We’ve all heard the stories about the so-called keyboard warriors who hide behind their computer screens and feel that they have the right to post anonymous negative comments about others. The beauty of hiding behind a computer is that you will never be found and no action can be taken against you, right? Well not anymore…….
Judgment in the above case was handed down on 15 July 2016 against an “unknown defendant”. Users and operators of a satirical website, using the Wiki software, had posted articles referring to the claimant as a paedophile and a rapist.
The claimant took these articles to be defamatory and decided to take action.
The claimant made a complaint and posted the required notice under section 5 of the Defamation Act 2013 and a letter of claim on the Wiki website against three defendants. The first and third defendants proceeded to remove the defamatory articles but the second defendant failed to respond in a bid to remain anonymous, believing foolishly that this would protect it. Although the second defendant’s precise identity was unknown the claimant had evidence of several name variations used by this anonymous internet troll.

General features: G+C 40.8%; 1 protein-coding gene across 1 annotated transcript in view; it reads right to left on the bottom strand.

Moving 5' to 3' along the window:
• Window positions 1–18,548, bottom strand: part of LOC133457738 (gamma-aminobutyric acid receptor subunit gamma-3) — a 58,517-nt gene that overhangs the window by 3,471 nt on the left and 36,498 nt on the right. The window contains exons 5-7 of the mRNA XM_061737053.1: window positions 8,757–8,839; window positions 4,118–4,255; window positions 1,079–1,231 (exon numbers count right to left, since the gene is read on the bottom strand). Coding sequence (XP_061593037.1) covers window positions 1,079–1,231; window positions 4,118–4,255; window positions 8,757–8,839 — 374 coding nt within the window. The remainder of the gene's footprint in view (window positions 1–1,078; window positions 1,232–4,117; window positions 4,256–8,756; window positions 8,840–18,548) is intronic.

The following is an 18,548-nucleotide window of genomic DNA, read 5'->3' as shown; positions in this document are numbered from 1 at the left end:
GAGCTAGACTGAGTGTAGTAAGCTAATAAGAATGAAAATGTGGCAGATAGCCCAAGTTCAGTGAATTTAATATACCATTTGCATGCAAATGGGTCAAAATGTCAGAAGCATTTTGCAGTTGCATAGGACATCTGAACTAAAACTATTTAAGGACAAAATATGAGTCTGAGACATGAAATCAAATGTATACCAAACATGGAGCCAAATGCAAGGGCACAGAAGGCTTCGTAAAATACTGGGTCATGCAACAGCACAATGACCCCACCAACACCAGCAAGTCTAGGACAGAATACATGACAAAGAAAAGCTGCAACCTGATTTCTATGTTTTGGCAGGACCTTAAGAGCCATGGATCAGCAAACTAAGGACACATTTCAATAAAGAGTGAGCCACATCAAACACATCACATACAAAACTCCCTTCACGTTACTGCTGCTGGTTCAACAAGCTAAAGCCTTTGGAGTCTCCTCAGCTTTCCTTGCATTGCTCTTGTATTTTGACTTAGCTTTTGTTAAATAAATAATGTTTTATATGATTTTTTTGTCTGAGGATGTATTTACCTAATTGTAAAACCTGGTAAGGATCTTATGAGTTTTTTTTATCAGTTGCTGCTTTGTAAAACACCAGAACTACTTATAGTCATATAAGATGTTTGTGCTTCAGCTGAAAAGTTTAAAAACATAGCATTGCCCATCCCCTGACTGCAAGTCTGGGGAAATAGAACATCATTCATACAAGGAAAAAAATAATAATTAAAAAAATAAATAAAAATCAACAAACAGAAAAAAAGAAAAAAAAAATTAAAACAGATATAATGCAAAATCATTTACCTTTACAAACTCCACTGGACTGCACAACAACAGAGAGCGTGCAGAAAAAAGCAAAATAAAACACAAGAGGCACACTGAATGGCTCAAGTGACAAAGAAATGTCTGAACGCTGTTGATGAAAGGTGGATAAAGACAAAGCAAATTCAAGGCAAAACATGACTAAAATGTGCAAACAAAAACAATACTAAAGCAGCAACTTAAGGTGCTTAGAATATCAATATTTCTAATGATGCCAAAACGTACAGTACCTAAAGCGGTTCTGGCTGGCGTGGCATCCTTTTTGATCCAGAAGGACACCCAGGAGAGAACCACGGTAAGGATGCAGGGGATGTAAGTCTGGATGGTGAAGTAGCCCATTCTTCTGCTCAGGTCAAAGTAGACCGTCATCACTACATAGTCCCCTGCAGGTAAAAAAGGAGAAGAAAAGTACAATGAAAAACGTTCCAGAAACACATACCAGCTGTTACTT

The Judge ruled that the second defendant had been duly served as the administrators of the website had responded to the pre-action documentation. The Judge closely followed the ruling in another case Brett Wilson LLP v Person(s) Unknown, Responsible for the Operation and Publication of the Website www.solicitorsfromhelluk.com  EWHC 2628 (QB) and awarded the claimant £10,000.00 in damages, an injunction preventing the second defendant from repeating the allegations and an order to remove any allegations placed elsewhere.
As our lives are increasingly being lived online such court actions will no doubt be brought more frequently. Although it is unlikely that internet trolls will be banished once and for all it certainly gives them less space to hide.